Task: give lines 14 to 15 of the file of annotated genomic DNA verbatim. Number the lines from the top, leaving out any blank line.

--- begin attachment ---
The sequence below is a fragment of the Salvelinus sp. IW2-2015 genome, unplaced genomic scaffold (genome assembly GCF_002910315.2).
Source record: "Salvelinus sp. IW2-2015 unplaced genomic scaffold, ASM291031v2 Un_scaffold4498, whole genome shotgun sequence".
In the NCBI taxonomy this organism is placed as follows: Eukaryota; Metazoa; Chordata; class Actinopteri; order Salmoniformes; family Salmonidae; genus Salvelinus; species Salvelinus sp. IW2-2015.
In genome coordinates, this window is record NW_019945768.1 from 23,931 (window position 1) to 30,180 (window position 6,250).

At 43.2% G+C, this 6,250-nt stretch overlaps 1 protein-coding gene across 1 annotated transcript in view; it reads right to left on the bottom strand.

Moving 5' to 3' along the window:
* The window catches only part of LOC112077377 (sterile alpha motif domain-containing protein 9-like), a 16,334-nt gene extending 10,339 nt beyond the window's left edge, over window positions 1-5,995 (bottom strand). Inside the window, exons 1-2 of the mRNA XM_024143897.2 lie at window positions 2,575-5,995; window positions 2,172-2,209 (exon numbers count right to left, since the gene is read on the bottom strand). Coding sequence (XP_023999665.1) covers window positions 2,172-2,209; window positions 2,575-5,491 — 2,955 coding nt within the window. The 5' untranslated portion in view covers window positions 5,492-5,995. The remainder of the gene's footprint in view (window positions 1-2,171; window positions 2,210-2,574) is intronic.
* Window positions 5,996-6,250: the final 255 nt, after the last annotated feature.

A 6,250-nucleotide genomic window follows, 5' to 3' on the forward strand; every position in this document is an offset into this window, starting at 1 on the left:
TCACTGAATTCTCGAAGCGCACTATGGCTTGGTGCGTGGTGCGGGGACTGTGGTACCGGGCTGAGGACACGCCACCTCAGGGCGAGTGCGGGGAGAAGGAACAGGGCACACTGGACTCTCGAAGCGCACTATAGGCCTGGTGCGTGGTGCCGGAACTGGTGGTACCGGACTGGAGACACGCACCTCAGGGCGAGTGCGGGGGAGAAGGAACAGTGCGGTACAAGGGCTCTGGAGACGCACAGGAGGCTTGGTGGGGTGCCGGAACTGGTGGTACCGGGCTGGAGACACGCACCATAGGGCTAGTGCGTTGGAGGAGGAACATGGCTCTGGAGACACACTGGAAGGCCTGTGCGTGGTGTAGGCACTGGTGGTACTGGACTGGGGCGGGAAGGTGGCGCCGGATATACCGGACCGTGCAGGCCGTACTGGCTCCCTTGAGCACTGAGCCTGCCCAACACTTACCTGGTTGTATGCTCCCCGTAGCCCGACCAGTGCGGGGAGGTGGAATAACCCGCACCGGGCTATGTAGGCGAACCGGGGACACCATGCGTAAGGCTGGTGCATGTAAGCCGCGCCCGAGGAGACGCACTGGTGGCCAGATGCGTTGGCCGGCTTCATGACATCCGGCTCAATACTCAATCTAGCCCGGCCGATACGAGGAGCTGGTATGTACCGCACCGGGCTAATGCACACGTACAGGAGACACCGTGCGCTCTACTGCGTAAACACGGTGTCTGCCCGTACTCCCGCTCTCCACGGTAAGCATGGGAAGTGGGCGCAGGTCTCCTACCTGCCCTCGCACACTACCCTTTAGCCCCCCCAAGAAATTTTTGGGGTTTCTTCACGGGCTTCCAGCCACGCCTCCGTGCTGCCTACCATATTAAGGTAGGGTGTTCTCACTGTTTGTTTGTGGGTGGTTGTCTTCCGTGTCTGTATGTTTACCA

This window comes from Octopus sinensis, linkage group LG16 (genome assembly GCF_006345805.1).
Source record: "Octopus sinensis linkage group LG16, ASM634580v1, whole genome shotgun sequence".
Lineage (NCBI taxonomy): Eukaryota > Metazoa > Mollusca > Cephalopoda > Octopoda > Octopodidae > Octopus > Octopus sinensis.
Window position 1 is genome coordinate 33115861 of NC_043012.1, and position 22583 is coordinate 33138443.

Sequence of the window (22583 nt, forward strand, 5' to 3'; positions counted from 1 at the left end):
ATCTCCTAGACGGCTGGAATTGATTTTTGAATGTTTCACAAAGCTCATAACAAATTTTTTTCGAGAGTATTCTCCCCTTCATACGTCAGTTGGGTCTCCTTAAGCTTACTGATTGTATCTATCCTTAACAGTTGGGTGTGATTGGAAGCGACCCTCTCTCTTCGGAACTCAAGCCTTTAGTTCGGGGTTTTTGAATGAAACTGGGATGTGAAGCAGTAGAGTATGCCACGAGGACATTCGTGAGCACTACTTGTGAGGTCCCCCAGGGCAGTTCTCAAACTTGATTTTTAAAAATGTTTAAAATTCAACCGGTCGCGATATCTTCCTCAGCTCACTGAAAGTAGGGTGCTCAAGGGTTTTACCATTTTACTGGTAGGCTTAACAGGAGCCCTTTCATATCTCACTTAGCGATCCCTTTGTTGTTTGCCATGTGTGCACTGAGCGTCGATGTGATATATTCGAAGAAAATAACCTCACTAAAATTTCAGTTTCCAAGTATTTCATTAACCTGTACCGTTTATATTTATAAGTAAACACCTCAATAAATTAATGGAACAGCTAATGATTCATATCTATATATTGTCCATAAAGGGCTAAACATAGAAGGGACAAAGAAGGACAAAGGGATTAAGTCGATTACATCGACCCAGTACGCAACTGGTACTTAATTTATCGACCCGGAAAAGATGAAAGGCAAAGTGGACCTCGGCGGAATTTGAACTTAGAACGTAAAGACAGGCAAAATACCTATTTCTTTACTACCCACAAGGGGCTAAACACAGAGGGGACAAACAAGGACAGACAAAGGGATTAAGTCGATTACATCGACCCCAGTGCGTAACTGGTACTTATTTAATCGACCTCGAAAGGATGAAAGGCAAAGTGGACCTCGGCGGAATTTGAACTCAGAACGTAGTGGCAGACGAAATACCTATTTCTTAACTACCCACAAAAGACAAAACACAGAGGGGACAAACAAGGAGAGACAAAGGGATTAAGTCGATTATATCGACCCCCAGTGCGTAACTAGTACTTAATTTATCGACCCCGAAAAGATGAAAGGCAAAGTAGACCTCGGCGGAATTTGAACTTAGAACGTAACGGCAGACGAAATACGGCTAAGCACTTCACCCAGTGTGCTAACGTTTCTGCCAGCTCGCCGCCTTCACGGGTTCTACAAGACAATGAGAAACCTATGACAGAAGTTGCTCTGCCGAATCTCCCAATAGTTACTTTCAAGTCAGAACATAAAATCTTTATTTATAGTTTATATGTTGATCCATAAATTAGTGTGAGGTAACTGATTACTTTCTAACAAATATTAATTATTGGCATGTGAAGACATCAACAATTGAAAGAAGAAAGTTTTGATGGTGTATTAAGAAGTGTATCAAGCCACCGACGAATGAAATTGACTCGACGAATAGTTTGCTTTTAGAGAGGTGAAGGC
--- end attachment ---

Window position 1 is genome coordinate 33115861 of NC_043012.1, and position 22583 is coordinate 33138443.

Sequence of the window (22583 nt, forward strand, 5' to 3'; positions counted from 1 at the left end):